Penile compression clamps: A model of the internal mechanical state of penile soft tissues

Ayelet Levy, Mandy Fader*, Daniel Bader, Amit Gefen

*Corresponding author for this work

Research output: Contribution to journalArticlepeer-review


Aims: Prostate cancer is the most frequently diagnosed male cancer and urinary incontinence represents a major consequence following surgery. Penile compression clamps (PCCs) which externally occlude the urethra may be used to manage the incontinence. Despite potential complication of PCCs, such as deformation-inflicted tissue damage, to date, there are no reported biomechanical criteria for design of PCCs, in terms of quantitative parameters for evaluating the safety-versus-efficacy of existing or future designs. Methods: We developed a set of computational three-dimensional models of the penis, to which compression was applied using five generic PCC designs. The internal mechanical states of the soft tissues of the penis were then analysed using finite element simulations. Results: Stresses in skin, fat, and tunica albuginea regularly exceeded 10 kPa (75 mmHg). Cuff-type and knurl-type PCCs pose the highest potential risks to tissue health with elevated tissue stresses around the entire penile perimeter (cuff) or urethral stress concentrations (knurl). The soft and contoured PCCs produced the lowest values of these mechanical parameters. Conclusions: The present study identified design characteristics, including envelopment, adaptability, and durability which provide the safest mechanical conditions in the penis and thus minimize the risk of tissue damage while still managing incontinence. Such data should help to design a safer clamp.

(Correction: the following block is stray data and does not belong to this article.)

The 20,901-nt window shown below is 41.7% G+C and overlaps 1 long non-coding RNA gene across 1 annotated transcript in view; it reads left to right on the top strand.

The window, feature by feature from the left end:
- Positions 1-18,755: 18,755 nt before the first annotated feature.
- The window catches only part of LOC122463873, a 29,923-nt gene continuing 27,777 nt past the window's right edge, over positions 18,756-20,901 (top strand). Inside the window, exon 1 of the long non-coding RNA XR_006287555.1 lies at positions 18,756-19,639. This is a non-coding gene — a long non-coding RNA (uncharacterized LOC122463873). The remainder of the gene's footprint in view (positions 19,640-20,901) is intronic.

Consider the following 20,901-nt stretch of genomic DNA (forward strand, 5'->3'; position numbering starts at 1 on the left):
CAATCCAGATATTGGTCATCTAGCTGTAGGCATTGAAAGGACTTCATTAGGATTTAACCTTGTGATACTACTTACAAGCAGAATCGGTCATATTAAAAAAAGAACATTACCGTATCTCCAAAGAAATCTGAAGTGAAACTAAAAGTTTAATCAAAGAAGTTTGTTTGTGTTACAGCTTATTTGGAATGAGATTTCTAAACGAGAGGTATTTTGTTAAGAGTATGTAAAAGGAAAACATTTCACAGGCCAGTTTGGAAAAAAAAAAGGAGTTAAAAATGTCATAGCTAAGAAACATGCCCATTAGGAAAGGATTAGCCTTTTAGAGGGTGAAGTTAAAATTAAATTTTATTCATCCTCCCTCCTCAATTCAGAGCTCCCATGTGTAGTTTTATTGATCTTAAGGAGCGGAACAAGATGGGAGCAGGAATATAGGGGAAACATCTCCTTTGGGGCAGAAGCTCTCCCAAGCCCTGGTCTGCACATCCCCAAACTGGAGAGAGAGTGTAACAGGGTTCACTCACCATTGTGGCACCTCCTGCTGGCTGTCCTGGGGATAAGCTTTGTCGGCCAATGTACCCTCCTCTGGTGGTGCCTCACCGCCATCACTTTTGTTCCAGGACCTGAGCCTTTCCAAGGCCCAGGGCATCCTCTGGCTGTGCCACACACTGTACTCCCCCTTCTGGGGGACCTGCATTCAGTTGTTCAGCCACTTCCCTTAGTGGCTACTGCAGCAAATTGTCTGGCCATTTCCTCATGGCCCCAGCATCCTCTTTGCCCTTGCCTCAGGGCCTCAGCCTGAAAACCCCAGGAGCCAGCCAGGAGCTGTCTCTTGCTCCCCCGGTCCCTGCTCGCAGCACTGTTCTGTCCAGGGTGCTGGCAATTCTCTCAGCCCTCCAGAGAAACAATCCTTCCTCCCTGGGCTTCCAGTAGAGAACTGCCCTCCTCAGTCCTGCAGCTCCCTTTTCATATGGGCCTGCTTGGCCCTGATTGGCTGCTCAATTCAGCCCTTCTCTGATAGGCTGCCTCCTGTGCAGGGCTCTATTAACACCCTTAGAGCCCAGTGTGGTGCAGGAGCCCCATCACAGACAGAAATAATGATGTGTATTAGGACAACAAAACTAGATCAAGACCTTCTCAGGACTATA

Original languageEnglish
Pages (from-to)1645-1650
Number of pages6
JournalNeurourology and Urodynamics
Issue number6
StatePublished - Aug 2017


  • biomechanical modeling
  • finite element simulations
  • penile clamps


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